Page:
PALERMO — After an encounter with a dog, a raccoon found in town was confirmed to have rabies.

Megan Porter, a veterinarian and public health educator for Maine Center for Disease Control and Prevention, sent a letter to the Town Office saying a raccoon from Palermo had been tested Aug. 18, and found to have the viral disease known as rabies.

When asked where the raccoon had been discovered, the Office of Health and Environmental Testing Laboratory declined to answer, saying it is not their policy to disclose the locations where rabid animals are found.

In her letter, Porter went on to say rabies is common in wild animals, remind people to keep animals up to date on rabies vaccinations, and cautioned against touching wildlife.

According to Maine Department of Health and Human Services, the rabies virus lives in the saliva, brain and spinal cord of infected animals. Exposure to rabies happens when the saliva or neural tissue of a rabid animal comes in contact with a person or animal through a bite or scratch orcut in the skin, or gets into someone’s eyes, nose or mouth. Rabies is not spread by petting or touching dried saliva, blood, urine or feces of a rabid animal.

The most commonly infected animals in Maine are skunks, raccoons, bats and foxes. Most cases of rabies in the state are found in Cumberland County, according to the Health and Environmental Testing Laboratory. This year Cumberland County has had 14 rabies cases, including two bats, three grey foxes, five raccoons and four skunks.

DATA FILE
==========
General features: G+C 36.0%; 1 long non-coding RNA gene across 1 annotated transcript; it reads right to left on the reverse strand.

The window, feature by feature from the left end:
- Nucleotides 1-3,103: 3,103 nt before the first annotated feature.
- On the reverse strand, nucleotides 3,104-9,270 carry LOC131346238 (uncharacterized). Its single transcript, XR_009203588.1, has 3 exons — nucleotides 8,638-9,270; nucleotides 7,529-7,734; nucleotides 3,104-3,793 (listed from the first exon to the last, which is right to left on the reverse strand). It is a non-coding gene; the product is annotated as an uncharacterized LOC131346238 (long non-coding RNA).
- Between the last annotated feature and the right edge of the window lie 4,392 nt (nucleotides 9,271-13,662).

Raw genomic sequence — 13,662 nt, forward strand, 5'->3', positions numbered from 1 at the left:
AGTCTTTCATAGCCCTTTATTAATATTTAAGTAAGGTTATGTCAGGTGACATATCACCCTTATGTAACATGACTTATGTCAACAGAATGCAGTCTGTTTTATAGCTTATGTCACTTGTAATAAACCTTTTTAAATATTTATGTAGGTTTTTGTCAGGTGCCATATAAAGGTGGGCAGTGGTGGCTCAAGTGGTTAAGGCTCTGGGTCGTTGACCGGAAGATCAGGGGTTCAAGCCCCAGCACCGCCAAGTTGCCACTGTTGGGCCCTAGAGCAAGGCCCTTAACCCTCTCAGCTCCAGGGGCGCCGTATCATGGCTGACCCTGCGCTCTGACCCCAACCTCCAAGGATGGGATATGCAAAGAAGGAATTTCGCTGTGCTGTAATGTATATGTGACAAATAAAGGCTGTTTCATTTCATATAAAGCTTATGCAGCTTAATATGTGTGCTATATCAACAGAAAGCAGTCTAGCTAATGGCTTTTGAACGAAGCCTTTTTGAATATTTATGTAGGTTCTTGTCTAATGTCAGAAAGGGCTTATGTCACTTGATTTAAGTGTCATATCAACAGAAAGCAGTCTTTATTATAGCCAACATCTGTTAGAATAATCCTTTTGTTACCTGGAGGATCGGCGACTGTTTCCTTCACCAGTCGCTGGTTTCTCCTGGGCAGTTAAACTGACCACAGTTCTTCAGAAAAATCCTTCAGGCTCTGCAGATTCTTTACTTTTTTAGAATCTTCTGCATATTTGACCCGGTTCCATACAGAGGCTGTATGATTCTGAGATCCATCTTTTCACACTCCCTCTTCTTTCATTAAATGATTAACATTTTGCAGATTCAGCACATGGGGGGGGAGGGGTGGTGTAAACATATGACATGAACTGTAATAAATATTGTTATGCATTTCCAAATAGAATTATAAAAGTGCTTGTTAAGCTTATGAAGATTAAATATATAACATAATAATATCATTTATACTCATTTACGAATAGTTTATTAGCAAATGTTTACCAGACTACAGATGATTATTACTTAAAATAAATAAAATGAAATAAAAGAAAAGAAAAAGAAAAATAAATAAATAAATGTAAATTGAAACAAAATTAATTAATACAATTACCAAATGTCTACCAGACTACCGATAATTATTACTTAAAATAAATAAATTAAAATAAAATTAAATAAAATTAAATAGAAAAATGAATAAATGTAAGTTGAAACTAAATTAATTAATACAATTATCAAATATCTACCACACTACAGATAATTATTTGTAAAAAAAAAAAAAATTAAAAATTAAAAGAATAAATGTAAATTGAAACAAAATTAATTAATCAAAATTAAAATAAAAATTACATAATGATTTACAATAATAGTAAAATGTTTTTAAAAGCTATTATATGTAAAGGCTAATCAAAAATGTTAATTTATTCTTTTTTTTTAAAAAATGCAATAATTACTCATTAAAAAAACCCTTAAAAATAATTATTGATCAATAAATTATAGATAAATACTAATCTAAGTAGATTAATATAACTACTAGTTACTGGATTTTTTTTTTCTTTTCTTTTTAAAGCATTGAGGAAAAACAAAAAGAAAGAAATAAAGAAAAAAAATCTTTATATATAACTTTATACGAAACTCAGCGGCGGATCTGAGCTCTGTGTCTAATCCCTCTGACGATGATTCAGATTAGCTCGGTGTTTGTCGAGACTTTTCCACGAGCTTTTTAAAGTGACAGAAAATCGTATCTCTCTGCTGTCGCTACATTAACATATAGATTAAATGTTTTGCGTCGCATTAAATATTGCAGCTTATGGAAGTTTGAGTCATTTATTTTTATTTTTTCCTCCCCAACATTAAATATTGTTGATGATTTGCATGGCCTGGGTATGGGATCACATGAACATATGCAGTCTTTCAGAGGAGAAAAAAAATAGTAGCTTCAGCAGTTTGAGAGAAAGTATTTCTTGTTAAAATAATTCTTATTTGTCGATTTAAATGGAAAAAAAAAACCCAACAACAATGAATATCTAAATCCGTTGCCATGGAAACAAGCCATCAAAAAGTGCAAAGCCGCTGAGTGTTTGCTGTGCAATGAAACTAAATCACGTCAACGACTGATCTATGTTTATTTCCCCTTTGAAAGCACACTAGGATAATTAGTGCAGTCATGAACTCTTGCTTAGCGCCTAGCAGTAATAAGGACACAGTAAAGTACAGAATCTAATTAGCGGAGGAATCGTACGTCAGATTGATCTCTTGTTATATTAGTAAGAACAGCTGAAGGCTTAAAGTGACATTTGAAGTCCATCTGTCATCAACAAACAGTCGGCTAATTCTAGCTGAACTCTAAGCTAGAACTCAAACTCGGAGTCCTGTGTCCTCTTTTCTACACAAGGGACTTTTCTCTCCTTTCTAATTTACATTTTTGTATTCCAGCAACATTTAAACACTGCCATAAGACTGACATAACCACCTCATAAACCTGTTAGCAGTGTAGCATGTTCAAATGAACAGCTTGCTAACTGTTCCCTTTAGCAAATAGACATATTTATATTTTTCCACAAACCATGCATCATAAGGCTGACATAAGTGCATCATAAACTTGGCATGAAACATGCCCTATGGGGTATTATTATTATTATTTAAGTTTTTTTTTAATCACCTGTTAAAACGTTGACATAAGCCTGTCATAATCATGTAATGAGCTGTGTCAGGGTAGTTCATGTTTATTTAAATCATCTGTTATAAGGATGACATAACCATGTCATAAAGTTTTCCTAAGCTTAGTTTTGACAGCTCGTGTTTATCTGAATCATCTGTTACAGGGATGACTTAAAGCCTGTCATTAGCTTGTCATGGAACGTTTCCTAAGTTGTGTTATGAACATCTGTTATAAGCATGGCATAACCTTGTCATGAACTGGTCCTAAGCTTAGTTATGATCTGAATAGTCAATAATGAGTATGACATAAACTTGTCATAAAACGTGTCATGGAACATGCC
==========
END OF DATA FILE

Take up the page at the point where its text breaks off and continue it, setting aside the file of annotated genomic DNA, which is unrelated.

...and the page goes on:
In comparison, Waldo County has had just two cases so far this year — a bat in Frankfort in May and the Palermo raccoon in August.

Robert Long, spokesman for the Maine Center for Disease Control and Prevention, said his office received a report that a dog was exposed as a result of an encounter with a rabid raccoon in Palermo recently.

The dog, he said, received a rabies booster and will be under observation for 45 days. He added that no humans were exposed.

Palermo Town Office posted on its website, “At this time, it is recommended you take extra precautions: keep dogs on a closer leash; fasten trash can lids tightly and do not leave pet food outside; and especially avoid contact with wild or unfamiliar animals.”

Palermo Animal Control Officer Peter A. Nerber said he had not heard of the recent rabid raccoon or that it involved a dog. Additionally, Waldo County Sheriff Jeff Trafton said his office had had no recent reports of a rabid racoon in Palermo or the surrounding area.

For more information on rabies, visit  maine.gov/dhhs/rabies or call Maine CDC at 800-821-5821. To download an Excel spreadsheet listing each rabies case for 2021 by county, visit  tinyurl.com/22v53m4r.

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